The digestibility and voluntary intake of the leaves of trees and shrubs by sheep and goats
Australian Journal of Agricultural Research
28(3) 501 - 508
AbstractThe dried leaves of four species of shrub (Atriplex vesicaria, A. nummularia, Maireana pyramidata and Bassia diacantha) and four species of tree (Acacia pendula, Casuarina cristata, Geijera parvifora and Heterodendrum oleifolium) that are common to western New South Wales were fed to either sheep or goats to determine their digestibility. Four species were of low digestibility (< 50%) and one (C. cristata) had a digestibility of only 29%. Those of higher digestibility (A. nummularia 69%, M. pyramidata 58%, G. parviflora 59%) were only eaten sparingly: Digestibility alone gave a poor assessment of forage value because there was no correspondence between digestibility and organic matter intake. The intake of C. cristata (lowest digestibility) was much greater than that of A. nummularia or G. parviflora (highest digestibilities). There was good agreement (within 1 or 2 digestibility units) between in oitro (two-stage pepsin) and in vivo digestibility for six forages, but a greater disparity for M. pyramidata and H. oleifolium.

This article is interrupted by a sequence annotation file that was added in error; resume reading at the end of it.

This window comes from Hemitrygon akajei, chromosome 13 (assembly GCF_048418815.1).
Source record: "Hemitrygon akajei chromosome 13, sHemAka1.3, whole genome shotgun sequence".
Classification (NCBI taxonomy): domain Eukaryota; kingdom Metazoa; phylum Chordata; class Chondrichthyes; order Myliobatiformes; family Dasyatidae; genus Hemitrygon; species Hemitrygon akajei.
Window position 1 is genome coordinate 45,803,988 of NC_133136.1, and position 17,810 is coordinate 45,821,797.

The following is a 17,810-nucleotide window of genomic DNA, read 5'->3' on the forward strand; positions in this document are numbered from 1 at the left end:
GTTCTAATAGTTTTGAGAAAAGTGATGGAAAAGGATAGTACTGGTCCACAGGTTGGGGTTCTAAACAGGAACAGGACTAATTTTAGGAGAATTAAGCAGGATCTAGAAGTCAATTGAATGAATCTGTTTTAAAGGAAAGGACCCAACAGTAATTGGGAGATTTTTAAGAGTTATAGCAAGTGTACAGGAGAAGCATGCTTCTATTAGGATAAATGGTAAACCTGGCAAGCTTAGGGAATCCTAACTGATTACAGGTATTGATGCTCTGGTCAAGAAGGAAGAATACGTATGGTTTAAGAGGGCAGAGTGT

For the trees the digestibility of cell wall constituents and acid-detergent fibre was low, in some cases less than 10%. This was not related to the amount of acid-detergent lignin in the fibre. Most samples were high in nitrogen (above 2%), which had a true digestibility ranging from 66 to 98%.
© CSIRO 1977